While they walk onto the court with little more than a racket, they can leave with the foundation of a lifelong sport.
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BENEFITS OF YOUTH TENNIS
• Improved hand-eye coordination
• Enhanced flexibility
• Effective workout
• Teaches sportsmanship
• Development of a lifelong sport
• Fun interaction with other kids
• Requires minimal equipment
10 and Under Tennis equipment and game play
Balls – Kids need a tennis ball that is sized and paced to their playing abilities. A standard yellow tennis ball moves too fast, bounces too high and is too heavy for their smaller racquet. Each age group uses a tennis ball better suited to its size and unique playing ability.
- Red foam and red felt: For kids 8 years old and under, a red ball moves slower through the air, bounces lower and travels less distance.
- Orange ball: For kids 9-10 years old, an orange low-compression, ball moves a little faster and travels farther than the ball used with the younger group but still has a lower bounce than the standard yellow ball.
- Green ball: For kids ages 10-12 years old. As children become more accomplished with their strokes and tactics, they can move to the full-sized court and use the green ball, which is slightly lighter and slower-moving than a yellow ball, giving children more time to get to and return shots.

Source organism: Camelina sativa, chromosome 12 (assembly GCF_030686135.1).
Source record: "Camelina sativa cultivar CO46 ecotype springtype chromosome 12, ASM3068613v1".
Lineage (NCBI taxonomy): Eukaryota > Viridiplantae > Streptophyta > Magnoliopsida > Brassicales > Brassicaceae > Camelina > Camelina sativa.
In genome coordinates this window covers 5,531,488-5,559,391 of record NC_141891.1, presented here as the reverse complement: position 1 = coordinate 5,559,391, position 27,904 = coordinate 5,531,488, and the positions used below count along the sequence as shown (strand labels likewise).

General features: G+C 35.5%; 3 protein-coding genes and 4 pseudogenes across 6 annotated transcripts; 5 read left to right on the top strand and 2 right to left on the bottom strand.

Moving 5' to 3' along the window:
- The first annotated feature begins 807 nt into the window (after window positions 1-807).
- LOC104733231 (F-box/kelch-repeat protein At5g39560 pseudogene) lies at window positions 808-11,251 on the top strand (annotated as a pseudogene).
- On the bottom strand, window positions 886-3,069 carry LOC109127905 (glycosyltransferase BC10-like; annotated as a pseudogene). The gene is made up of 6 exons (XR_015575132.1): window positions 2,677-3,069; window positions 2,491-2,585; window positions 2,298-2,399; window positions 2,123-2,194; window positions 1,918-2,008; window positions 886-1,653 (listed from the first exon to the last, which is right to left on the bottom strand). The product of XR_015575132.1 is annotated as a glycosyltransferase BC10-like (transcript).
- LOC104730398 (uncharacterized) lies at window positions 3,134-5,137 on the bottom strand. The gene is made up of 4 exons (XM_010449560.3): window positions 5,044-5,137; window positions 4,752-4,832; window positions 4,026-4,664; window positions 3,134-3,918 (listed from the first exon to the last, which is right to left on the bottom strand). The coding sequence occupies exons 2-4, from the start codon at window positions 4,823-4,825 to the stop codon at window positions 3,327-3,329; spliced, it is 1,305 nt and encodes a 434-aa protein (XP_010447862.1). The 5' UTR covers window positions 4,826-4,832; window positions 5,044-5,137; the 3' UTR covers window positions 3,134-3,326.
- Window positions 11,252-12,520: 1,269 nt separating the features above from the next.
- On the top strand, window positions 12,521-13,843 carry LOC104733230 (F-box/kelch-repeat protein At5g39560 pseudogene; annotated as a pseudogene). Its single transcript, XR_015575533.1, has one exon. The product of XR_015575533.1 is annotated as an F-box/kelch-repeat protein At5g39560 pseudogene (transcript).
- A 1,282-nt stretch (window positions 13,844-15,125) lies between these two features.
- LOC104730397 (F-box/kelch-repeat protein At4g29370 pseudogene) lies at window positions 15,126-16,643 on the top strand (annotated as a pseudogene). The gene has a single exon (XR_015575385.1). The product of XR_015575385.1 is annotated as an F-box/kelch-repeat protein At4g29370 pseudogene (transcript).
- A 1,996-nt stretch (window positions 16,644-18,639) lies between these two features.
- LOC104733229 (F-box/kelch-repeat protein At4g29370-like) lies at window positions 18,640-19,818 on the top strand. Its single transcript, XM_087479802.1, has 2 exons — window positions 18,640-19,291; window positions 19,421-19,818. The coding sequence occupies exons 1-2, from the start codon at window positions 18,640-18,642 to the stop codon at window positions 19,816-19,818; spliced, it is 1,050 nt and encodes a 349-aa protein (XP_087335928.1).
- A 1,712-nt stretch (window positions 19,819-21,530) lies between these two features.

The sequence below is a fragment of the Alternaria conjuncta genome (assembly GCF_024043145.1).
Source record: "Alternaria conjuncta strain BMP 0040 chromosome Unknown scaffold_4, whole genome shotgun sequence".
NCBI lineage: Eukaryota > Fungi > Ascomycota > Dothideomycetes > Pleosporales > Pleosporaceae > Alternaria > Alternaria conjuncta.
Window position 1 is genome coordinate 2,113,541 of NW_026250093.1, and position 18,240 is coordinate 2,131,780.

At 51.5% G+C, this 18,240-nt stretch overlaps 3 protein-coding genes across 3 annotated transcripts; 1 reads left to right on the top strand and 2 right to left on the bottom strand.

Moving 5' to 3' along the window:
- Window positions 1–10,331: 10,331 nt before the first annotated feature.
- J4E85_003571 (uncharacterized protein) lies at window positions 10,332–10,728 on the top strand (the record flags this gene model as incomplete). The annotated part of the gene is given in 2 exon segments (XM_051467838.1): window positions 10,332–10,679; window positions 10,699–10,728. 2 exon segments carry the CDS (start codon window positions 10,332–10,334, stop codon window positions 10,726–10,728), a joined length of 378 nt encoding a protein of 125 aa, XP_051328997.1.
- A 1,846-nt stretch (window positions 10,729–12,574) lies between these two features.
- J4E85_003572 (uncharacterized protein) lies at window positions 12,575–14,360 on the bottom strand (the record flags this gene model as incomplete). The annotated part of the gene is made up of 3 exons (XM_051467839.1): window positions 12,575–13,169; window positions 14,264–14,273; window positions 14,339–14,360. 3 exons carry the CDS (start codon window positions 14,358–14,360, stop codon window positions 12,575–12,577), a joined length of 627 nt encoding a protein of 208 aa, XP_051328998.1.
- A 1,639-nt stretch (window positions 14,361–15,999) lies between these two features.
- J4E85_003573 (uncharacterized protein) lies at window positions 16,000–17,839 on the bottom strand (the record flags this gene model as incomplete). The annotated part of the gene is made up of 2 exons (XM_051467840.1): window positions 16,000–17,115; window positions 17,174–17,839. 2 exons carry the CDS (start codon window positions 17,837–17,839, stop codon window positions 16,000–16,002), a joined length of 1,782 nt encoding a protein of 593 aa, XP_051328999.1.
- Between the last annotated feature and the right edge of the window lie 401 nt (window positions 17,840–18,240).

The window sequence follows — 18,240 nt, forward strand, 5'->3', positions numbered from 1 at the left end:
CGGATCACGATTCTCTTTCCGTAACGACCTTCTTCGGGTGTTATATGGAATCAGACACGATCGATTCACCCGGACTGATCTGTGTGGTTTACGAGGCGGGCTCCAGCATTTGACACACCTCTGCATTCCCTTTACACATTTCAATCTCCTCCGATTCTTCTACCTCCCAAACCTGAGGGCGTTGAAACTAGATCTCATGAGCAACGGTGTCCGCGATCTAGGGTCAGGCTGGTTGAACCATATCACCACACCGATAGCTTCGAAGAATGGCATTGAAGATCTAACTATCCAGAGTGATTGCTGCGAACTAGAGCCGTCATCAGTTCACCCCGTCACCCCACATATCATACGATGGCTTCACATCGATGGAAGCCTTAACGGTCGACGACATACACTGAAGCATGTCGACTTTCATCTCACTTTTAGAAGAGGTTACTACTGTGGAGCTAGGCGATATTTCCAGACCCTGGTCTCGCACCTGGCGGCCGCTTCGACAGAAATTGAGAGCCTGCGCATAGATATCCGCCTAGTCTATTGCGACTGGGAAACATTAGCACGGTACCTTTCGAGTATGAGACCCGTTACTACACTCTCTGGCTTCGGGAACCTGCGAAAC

Rackets – Adult rackets are too unwieldy for young players; they are too long and heavy and the grips are too large. An appropriately sized racket, one designed for kid-sized hands and strength, is essential.
- Younger than age 8: 19-inch to 23-inch rackets
- 8-10 years old: 23-inch to 25-inch rackets
Court size – As with the balls and rackets, 10 and Under Tennis uses courts and nets scaled to the size and ability level of young children. Children 8 and younger will play on a court that is 36 feet long and 18 feet wide. The net is 18 feet long and 2-foot-9. A regulation net (3 feet at the center) is used on the 60-foot court for kids ages 9-10.
Scoring – The scoring is modified to allow for shorter matches and more competitive experiences. Children just want to play and the more they can play the faster they will develop.
SOURCE: The United States Tennis Association